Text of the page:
Monday, April 9, 2012

Is Hell for Real or Does Everyone Go to Heaven? – Part 1

There are some things people say that just make us cringe, right? The awkward moments we would do just anything to avoid. What about with regards to the Christian faith? Something we’d really rather not have to deal with, or confront head-on?

There have been recent discussions amongst Christians bringing to the fore again that four-letter word it’s not polite to say in mixed company – hell. It’s a sensitive topic; a bit taboo; not the sort of thing we’re eager to be asked about by those investigating the claims of Jesus; not something we’re keen to remind one another about as Christians.

Is Hell for Real or Does Everyone Go to Heaven? is a book that’s been offered into the discussion trying to expose the issues at stake and make clear what truth God reveals about hell in the Bible. It seeks to answer its titular question in five main parts:
• tracing the understanding of hell through modern history
• returning to the words of Jesus concerning hell
• considering the pictures of hell in the rest of the New Testament (outside of the Gospels)
• examining the idea of hell in light of other key Christian doctrines
• confronting the claim of universalism (the idea that everyone will be saved)
Each of these come in the form of short chapters by different contributors.

Is Hell For Real? R. Albert Mohler Jr.

The book’s opening chapter seeks to give an overview of how Christians have responded to, handled and taught the idea of hell in the modern world. Going back far prior to this time though, we see that as early as 6th Century AD theologians started putting forward teaching subverting the beliefs held by the Christian church from the beginning. Nonetheless, Mohler attributes the significant worldview changes brought on in the Western World during the Renaissance and Enlightenment for a growing confidence to deny the reality of an eternal hell. As Enlightenment scepticism grew, cultural trends carved an even easier path for believers and non-believers alike to reject the claims of the gospel on their lives and concerning the world around them.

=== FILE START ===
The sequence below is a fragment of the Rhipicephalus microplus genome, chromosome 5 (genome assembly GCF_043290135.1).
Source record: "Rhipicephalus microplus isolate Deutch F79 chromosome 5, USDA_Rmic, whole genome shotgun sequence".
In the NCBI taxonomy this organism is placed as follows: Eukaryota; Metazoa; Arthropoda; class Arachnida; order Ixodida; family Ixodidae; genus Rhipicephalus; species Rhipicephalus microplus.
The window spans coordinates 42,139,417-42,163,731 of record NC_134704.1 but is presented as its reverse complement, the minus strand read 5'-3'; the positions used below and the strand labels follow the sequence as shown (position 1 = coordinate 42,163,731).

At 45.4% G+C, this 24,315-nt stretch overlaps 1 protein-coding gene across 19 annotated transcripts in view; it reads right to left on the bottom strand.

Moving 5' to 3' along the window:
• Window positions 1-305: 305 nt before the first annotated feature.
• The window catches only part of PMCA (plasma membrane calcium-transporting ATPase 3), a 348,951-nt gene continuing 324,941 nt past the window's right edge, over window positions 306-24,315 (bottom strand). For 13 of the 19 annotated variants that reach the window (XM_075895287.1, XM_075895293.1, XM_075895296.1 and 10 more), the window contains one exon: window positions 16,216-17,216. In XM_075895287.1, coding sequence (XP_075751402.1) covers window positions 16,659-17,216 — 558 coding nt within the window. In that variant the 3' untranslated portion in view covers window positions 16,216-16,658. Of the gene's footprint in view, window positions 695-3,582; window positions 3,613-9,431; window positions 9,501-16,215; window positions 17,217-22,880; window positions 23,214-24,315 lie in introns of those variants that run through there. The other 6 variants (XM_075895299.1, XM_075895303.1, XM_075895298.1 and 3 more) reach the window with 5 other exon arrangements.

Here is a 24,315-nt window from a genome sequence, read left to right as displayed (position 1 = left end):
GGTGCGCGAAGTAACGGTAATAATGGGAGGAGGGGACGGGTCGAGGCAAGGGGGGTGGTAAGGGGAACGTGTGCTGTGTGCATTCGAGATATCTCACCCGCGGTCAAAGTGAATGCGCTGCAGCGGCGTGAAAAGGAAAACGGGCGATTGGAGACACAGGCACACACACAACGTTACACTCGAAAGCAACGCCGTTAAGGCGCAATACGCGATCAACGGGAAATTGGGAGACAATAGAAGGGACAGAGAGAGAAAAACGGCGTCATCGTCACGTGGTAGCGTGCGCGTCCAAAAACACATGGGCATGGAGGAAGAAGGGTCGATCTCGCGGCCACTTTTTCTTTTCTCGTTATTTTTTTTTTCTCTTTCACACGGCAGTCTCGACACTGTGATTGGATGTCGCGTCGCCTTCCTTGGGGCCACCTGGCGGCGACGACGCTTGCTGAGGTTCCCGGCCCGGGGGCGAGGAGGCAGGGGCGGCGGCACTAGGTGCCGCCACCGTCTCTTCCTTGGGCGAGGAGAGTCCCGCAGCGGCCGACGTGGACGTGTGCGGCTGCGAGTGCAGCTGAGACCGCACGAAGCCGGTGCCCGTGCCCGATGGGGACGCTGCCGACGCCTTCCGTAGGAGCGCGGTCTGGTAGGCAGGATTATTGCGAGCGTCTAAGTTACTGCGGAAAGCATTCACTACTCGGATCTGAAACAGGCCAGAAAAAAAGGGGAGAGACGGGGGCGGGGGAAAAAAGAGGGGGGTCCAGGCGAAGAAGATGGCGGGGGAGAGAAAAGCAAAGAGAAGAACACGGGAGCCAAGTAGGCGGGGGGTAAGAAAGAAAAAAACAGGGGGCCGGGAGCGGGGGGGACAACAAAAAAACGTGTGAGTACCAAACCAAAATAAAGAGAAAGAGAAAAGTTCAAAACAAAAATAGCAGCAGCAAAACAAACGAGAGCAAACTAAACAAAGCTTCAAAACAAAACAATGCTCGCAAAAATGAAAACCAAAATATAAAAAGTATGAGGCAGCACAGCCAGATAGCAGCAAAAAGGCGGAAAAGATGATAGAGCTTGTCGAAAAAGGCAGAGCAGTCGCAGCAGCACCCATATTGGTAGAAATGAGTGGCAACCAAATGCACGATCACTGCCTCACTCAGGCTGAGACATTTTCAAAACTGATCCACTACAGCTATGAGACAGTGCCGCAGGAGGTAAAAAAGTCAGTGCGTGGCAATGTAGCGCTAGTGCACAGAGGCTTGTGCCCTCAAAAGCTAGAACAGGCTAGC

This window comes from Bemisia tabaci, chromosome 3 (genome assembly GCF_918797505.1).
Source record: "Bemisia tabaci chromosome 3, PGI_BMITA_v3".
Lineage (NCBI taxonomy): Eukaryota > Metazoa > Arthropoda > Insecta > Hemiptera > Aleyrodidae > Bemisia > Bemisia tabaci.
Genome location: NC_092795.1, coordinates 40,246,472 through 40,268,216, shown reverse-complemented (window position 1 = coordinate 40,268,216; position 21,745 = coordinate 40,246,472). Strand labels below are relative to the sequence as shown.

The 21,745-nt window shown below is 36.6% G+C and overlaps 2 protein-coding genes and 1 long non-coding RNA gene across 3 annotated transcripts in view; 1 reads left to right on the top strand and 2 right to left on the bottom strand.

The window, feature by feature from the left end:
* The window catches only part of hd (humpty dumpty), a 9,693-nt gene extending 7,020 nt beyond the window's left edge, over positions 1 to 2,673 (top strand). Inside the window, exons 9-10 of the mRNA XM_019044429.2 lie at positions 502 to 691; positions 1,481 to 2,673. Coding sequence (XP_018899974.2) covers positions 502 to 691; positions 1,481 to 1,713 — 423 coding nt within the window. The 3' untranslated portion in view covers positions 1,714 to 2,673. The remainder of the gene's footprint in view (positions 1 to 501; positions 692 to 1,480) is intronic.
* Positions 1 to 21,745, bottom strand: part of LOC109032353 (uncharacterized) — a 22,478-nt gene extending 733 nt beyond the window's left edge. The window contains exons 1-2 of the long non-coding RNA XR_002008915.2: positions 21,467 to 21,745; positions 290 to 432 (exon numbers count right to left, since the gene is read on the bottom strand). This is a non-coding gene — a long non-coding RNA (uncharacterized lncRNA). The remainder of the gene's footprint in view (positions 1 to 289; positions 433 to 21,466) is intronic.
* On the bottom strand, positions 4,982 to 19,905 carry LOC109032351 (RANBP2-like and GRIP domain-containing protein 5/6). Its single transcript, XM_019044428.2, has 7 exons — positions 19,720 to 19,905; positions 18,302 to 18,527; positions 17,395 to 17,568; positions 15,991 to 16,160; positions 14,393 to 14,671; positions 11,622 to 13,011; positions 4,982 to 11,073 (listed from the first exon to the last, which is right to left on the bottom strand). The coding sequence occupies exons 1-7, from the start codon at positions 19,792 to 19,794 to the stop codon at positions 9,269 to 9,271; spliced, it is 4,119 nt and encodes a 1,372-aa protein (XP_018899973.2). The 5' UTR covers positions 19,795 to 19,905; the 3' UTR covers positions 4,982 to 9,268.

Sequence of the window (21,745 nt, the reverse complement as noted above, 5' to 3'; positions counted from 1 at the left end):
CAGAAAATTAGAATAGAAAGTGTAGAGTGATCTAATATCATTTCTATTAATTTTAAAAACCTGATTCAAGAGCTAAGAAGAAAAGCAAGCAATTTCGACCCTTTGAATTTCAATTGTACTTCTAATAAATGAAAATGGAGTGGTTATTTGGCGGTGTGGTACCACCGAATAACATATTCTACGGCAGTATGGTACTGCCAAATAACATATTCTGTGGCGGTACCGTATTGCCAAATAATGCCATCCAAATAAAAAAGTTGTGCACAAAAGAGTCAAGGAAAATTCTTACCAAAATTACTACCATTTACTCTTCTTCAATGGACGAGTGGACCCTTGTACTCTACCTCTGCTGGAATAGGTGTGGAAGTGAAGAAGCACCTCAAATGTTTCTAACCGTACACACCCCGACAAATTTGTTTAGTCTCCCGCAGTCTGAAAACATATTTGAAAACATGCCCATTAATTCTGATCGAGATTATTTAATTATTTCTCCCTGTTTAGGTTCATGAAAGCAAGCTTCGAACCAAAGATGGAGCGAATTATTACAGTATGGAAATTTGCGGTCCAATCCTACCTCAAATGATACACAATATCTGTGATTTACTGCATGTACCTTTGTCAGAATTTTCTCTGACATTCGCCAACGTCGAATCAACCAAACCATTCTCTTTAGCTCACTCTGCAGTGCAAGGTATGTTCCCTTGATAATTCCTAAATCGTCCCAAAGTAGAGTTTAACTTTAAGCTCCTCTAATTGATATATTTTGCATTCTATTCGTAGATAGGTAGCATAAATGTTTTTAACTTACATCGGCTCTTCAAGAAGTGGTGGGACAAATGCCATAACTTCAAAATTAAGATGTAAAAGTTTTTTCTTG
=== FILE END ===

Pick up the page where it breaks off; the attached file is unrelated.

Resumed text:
Moving forward in time, Mohler argues that the Victorian era in the 19th century, whilst often “sentimentalised for its Christian vitality”, actually saw growing rejection of the truths of God’s word concerning hell in some quarters. Even whilst denying it’s reality, some religious and social leaders appreciated the value of the teaching in restraining social decay and thus were disinclined to throw it out altogether.

Considering the 20th century, the Bible’s words on hell came under threat against the backdrop of growing globalisation and relativism that rose up in the face of exposure to a plurality of religions and worldviews. A supposed animosity between ‘religion’ and ‘science’ also further undermined some Christians’ confidence to find truth about the world we see, as well as unseen realities, in scripture.

As we come to the 21st century, many Christian teachers continue striving to preach and teach the gospel in its fullness according to God’s word. At the same time, questions continue to be raised as to the scriptural truths about hell – in part or in whole. Disagreements arise even between evangelicals about exactly what is at stake for the future of people who reject Christ.

Whilst Mohler’s discussion of these movements through time is extremely brief (this really is a very basic introduction to the topic), there are a couple of striking factors that run as common threads over time. Firstly, the way our cultural surroundings shape our worldview can be deep and profound – sometimes affecting us in ways we are unaware of. The way Christians have grappled with the question of hell has been distinctly shaped by their culture – and sometimes this can be dangerous. The call to discernment is crucial to heed: we need a self-awareness about how the community we find ourselves in shapes the way we understand ideas, and how that may help or hinder us as we seek to submit to God’s words about his world.

Secondly, our response to one area of doctrine reflects our response to God himself and his work in the world. We are again in a dangerous position if we try to compartmentalise claims of the gospel such that we can pick and choose as we please. This puts the challenge to us not to avoid the question of hell itself, or to avoid the truths God has revealed in answer to that question. Also, we must remember to have the discussion in its proper place- starting with who God himself is.

After this first chapter in Is Hell for Real or Does Everyone Go to Heaven? we are yet to see a concrete sketch of what the Bible actually says about hell, and the interplay between this idea and other gospel truths. Hopefully there will be greater clarity as these are addressed in the next chapters.

We’ll have to keep reading!

About our contributor:

Laura Southam is thankful for the way God has made a world with meaning and beauty in words, language and stories; and she loves sharing in that with others – makes sense that bookclubs are one of her favourite things! (she is currently a part of four!) Amidst reading whatever she can get her hands on, she is currently working her way through first year studying at Moore College. After spending the last 8 years studying/ministering/working at Sydney University, she's enjoying finally living in Newtown. She's also part of the church family at Campbelltown Baptist Church.

No comments: